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BlackBerry (NASDAQ: BBRY ) launched its new Z10 smartphone in India earlier this week in hopes of tapping into one of the fastest-growing smartphone markets in the world. But the company is facing stiff competition: Apple (NASDAQ: AAPL ) recently ramped up its iPhone marketing and distribution efforts in the country. Right now, both companies have about 5% smartphone market share in India -- a percentage both companies, and their investors, want to grow.
A bitter Apple
Apple began selling the iPhone in India about four years ago, but the iPhone isn't exactly a smartphone for the masses. It's premium pricing doesn't lend itself well to markets where prepaid, no-contract phones dominate -- like in India. A recent Reuters article pointed out that the price of a new iPhone 5 is the same as two months' salary for an entry-level software engineer in India. The iPhone's high price point is one of the reasons the company is sitting near the bottom of India's smartphone market share.
To fix this, Apple set up installment plans for iPhones, and recently added two new distributors for the phones. With these two changes, a major retail chain in India that sells 15% of all iPhones in the country saw sales triple this past December to January. But so far, the company is still struggling to wrestle more market share away from Samsung and other competitors.
BlackBerry's (less than) triumphant return
BlackBerry is slightly ahead of Apple in Indian smartphone market share, taking the No. 5 spot in India ahead of Apple's No. 6. But up until last year, BlackBerry had about 10% of the market, so the company is fighting to gain back old ground, not expand into new territory.
With the launch of the Z10 in India this week, BlackBerry is going to face a similar pitfall that Apple faced several years ago. About 95% of cell phone users in India have no-contract, pre-paid plans and carriers in the country don't subsidize phones. The Z10, unsubsidized, comes in at a staggering $800. That's an expensive phone by any country's standard. BlackBerry is working to set up installment plans like Apple's, but it's questionable that the company could earn significant market share in the country with such an expensive phone.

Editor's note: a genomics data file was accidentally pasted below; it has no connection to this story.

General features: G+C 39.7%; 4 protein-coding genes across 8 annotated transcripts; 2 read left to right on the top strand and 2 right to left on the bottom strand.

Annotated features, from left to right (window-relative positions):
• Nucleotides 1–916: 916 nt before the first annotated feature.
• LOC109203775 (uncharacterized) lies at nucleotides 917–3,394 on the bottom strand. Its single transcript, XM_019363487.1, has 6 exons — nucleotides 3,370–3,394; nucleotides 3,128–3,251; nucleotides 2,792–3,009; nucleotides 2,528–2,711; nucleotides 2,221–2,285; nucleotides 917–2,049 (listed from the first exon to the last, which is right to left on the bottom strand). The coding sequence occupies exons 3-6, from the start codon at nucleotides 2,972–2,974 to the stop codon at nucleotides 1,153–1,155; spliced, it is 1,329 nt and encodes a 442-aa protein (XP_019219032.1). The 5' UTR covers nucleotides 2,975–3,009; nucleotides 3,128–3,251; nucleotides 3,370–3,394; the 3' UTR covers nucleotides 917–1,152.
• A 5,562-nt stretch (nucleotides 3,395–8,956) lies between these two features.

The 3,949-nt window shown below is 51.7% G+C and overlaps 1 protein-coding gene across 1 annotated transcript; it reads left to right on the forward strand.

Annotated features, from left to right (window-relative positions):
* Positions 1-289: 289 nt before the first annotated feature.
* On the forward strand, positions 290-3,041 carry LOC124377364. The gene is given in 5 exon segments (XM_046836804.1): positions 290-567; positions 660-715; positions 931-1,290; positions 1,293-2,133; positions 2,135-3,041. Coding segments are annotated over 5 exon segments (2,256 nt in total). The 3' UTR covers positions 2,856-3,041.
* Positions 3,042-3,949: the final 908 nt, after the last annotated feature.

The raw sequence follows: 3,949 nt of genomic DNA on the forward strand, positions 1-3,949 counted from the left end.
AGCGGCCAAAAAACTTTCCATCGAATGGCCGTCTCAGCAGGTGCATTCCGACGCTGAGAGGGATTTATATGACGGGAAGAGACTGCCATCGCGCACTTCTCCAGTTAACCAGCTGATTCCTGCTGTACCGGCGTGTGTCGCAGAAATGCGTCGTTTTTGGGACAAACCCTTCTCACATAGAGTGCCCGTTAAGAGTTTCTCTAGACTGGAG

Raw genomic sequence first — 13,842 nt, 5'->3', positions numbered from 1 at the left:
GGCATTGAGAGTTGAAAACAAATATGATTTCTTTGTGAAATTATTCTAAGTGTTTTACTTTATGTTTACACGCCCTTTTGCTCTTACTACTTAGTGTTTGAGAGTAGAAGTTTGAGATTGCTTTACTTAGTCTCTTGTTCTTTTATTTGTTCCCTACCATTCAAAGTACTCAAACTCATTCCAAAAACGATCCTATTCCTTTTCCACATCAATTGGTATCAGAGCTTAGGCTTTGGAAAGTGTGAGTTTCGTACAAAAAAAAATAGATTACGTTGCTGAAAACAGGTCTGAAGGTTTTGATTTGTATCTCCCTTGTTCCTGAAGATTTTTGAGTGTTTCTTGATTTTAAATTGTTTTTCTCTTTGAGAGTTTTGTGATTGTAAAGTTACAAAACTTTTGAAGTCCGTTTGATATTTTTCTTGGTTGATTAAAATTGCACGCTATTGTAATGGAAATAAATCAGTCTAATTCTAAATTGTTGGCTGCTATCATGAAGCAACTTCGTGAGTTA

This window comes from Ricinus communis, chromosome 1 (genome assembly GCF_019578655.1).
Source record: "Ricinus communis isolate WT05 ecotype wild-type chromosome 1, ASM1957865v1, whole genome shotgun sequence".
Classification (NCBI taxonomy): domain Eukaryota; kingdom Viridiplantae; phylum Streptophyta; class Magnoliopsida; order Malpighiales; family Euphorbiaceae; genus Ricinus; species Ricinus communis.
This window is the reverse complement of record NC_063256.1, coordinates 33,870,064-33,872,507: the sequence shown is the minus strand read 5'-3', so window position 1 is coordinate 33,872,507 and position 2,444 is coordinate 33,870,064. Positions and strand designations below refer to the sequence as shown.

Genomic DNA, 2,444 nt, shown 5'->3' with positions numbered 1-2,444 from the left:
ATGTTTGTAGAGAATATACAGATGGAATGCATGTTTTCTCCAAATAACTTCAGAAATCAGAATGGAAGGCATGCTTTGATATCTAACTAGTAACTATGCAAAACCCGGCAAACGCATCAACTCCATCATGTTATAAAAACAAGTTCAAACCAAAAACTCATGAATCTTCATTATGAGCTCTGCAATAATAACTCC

The Z10 is launching in 2,000 retail locations in 50 cities, but that won't matter much if consumers in India can't afford it. The Z10's debut in India comes just as two analyst firms cut the phone's sales estimates for Canada and the U.K. BlackBerry can't afford the Z10 not to sell in markets like India, because emerging markets are where the company has the strongest growth in sales volume.
The long haul
Both companies know how important India is to the future of mobile, but as it stands right now, neither one has introduced what Indian consumers really need: a cheaper phone. Rumors of a low-cost iPhone have resurfaced recently, but Apple is mum about any possibly plans.
Investors need to see Apple and BlackBerry introduce low-cost smartphones in India, and other emerging markets. While Apple may have seen a spike in sales from installment plans, it's uncertain how long that angle will play out. With Samsung and local players eating up an overwhelming percentage of India's smartphones, it's obvious that cheaper phones are what Indian consumers want. If Apple does come out with a cheaper iPhone, and BlackBerry doesn't follow suit, it's easy to imagine Apple grabbing much more of India's smartphone market share.
With BlackBerry betting everything it has on its new OS, it needs the Z10 to sell in every market, including India. Apple is far less desperate to see sales grow quickly in the country, but an increase in iPhone sales there would be a bit of good news for the company. Apple has dominated the U.S. mobile market, but some investors are beginning to wonder whether Apple remains a buy. The Motley Fool's senior technology analyst and managing bureau chief, Eric Bleeker, is prepared to fill you in on both reasons to buy and reasons to sell Apple, and what opportunities are left for the company (and your portfolio) going forward. To get instant access to his latest thinking on Apple, simply click here now.